Francis Collins, director of the National Institutes of Health, said on NBC's "Meet the Press" Sunday that the reason the U.S. is doing "so poorly" with the coronavirus compared to Europe is because many states ignored federal reopening guidelines and let their guard down "imagining this was just a New York problem."

Why it matters: The U.S. leads the world with over 3.7 million confirmed cases and 140,000 deaths, according to data from Johns Hopkins University. While Europe was initially hit hard by the pandemic, most countries have successfully flattened their infection curve and lifted lockdown restrictions.

What he's saying: "We basically did a good job in New York and New Jersey and Connecticut with that terrible crisis that happened and took many lives. ... And basically steps were put in place and if you look to see what's happening now in those areas, they came down very close to zero," Collins said.

  • "But meanwhile, the rest of the country, perhaps imagining this was just a New York problem, kind of went about their business, didn't really pay that much attention to CDC's recommendations about the phases necessary to open up safely, and jumped over some of those hoops."
  • "And people started congregating and not wearing masks and feeling like it's over and maybe summer, it will all go away. And now here we are not only with 70,000 new cases almost every day, but from my perspective also, a quite concerning number of hospitalizations."

The bottom line: Collins insisted that Americans are fully capable of "rising to a crisis" and said that he does not consider masks to be "optional" when it comes to people protecting themselves and those around them.

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Updated 2 hours ago - Health

World coronavirus updates

Data: The Center for Systems Science and Engineering at Johns Hopkins; Map: Axios Visuals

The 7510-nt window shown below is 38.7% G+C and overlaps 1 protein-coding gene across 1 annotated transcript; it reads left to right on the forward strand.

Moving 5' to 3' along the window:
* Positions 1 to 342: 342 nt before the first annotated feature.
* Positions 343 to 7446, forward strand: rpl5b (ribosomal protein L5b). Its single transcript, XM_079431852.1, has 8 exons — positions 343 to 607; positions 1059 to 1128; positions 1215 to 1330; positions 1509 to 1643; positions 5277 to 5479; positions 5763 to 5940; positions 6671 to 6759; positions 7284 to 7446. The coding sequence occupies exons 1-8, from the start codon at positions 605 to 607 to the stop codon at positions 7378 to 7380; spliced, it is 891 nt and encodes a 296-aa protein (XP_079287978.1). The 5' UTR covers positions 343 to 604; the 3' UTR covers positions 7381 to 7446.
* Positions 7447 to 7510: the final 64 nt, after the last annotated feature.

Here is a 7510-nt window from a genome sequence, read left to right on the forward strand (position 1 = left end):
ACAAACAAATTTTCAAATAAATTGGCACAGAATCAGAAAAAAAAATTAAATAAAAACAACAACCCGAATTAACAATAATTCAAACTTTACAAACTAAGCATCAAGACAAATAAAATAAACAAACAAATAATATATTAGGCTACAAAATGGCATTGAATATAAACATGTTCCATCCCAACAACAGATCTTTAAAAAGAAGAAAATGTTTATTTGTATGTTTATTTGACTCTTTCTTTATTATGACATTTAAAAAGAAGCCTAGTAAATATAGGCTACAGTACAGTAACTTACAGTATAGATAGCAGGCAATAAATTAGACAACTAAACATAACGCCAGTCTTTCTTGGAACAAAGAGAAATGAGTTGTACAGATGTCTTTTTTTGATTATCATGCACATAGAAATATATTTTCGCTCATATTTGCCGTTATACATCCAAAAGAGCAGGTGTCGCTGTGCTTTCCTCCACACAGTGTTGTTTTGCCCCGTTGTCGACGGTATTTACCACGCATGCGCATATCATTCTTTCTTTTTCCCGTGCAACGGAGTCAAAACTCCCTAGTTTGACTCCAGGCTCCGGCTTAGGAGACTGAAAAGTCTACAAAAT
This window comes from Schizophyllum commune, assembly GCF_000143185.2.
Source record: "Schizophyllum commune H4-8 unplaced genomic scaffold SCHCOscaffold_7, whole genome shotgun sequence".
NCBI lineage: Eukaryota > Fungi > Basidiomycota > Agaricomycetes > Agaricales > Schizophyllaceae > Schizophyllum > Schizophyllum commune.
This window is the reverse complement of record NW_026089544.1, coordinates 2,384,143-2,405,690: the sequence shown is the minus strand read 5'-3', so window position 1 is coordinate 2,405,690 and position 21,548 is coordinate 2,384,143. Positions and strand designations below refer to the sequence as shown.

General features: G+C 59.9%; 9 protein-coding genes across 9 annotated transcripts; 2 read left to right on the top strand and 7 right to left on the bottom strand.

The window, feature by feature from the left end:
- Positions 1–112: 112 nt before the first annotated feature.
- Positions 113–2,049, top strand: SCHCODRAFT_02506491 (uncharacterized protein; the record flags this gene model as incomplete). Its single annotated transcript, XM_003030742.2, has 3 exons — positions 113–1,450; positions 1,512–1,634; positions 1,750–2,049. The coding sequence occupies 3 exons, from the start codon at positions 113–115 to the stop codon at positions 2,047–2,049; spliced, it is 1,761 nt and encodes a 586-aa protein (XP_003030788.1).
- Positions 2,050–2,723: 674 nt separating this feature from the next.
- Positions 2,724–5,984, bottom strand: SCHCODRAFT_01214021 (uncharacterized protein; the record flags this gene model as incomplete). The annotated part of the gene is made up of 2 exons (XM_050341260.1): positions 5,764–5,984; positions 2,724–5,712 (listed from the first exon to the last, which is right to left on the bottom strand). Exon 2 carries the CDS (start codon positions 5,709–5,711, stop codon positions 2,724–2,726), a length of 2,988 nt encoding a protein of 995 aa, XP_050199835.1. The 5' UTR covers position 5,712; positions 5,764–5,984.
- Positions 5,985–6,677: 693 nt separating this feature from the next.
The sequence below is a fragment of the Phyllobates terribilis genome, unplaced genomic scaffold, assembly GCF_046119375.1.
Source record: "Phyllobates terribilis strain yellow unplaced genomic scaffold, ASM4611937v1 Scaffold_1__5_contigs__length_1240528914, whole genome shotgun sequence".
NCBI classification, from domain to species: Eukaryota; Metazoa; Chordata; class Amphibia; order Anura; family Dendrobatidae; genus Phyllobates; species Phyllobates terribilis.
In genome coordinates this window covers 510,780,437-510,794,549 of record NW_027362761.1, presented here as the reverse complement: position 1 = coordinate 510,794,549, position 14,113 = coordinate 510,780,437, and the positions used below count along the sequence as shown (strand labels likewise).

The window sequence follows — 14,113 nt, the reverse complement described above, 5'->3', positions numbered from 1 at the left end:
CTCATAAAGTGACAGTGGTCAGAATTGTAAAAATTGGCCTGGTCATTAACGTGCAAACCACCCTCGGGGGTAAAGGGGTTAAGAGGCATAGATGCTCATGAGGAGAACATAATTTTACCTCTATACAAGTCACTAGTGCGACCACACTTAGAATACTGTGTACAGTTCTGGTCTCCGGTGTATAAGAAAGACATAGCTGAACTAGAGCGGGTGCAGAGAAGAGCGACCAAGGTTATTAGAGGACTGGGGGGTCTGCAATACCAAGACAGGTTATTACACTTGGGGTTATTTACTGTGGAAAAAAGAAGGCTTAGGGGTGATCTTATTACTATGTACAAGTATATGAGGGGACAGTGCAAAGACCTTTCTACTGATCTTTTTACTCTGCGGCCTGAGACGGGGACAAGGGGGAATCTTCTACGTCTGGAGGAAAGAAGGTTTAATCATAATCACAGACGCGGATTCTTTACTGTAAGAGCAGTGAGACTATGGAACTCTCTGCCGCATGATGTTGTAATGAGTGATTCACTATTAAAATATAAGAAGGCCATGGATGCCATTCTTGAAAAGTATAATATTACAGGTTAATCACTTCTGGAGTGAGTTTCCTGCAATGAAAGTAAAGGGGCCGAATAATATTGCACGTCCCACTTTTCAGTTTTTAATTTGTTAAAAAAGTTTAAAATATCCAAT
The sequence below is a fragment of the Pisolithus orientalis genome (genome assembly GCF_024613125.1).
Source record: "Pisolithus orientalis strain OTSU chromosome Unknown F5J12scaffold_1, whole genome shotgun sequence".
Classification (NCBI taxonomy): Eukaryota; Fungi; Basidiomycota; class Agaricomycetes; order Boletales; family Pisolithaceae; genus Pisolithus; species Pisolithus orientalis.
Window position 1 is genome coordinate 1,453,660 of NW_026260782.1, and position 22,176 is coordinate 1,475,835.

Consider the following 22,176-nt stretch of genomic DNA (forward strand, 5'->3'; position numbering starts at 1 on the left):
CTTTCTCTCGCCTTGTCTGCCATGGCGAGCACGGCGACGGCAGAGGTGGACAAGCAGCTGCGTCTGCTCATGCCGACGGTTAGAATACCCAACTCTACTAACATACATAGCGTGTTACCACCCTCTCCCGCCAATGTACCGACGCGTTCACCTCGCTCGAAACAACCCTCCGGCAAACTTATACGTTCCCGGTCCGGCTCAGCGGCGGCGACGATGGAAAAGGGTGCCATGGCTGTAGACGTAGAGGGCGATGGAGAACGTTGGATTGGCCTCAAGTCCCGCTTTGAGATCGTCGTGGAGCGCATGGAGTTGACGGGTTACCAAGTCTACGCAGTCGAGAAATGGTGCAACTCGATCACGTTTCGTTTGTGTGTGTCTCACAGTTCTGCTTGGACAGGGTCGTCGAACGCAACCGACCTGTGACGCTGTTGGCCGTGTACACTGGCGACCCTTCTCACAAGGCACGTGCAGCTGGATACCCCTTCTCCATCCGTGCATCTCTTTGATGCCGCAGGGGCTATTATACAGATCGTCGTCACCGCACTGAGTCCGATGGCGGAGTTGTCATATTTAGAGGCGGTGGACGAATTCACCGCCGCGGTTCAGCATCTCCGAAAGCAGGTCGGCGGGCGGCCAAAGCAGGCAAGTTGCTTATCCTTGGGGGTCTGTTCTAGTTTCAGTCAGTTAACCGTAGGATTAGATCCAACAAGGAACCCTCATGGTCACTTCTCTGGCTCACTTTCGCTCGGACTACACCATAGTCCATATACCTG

While several novel coronavirus vaccines are in late-stage trials, World Health Organization Director-General Tedros Adhanom Ghebreyesus warned on Monday: "There is no silver bullet at the moment, and there might never be."

What he's saying: "For now, stopping outbreaks comes down the the basis of public health and disease control," Tedros said. Testing, isolating and treating patients and tracing and quarantining their contacts."

Jul 28, 2020 - Health

Axios-Ipsos poll: The rise of coronavirus social bubbles

Data: Axios/Ipsos poll; Note: 1,076 U.S. adults were surveyed with ±3.1% margin of error; Chart: Naema Ahmed/Axios

Nearly half of Americans say they've established social "bubbles" of people they can trust to follow the rules for minimizing the risk of spreading the coronavirus, according to the latest installment of the Axios-Ipsos Coronavirus Index.

Between the lines: The trend isn't particularly partisan. It is most common in the suburbs and among women, older adults and people with college educations.

Updated 2 hours ago - Politics & Policy

Coronavirus dashboard

Illustration: Sarah Grillo/Axios

  1. Global: Total confirmed cases as of 12:30 a.m. ET: 18,288,573 — Total deaths: 693,805 — Total recoveries — 10,916,907Map.
  2. U.S.: Total confirmed cases as of 12:30 a.m. ET: 4,713,562 — Total deaths: 155,469 — Total recoveries: 1,513,446 — Total tests: 57,543,852Map.
  3. Education — Fauci: Schools can reopen with safeguards, but those in virus hot spots should remain closed
  4. Politics: White House will require staff to undergo randomized coronavirus testing — Pelosi says Birx "enabled" Trump on misinformation.
  5. Sports: 13 members of St. Louis Cardinals test positive, prompting MLB to cancel Tigers series — Former FDA chief says MLB outbreaks should be warning sign for schools.
  6. 1 🎥 thing: "Tenet" may be the first major film to get a global pandemic release.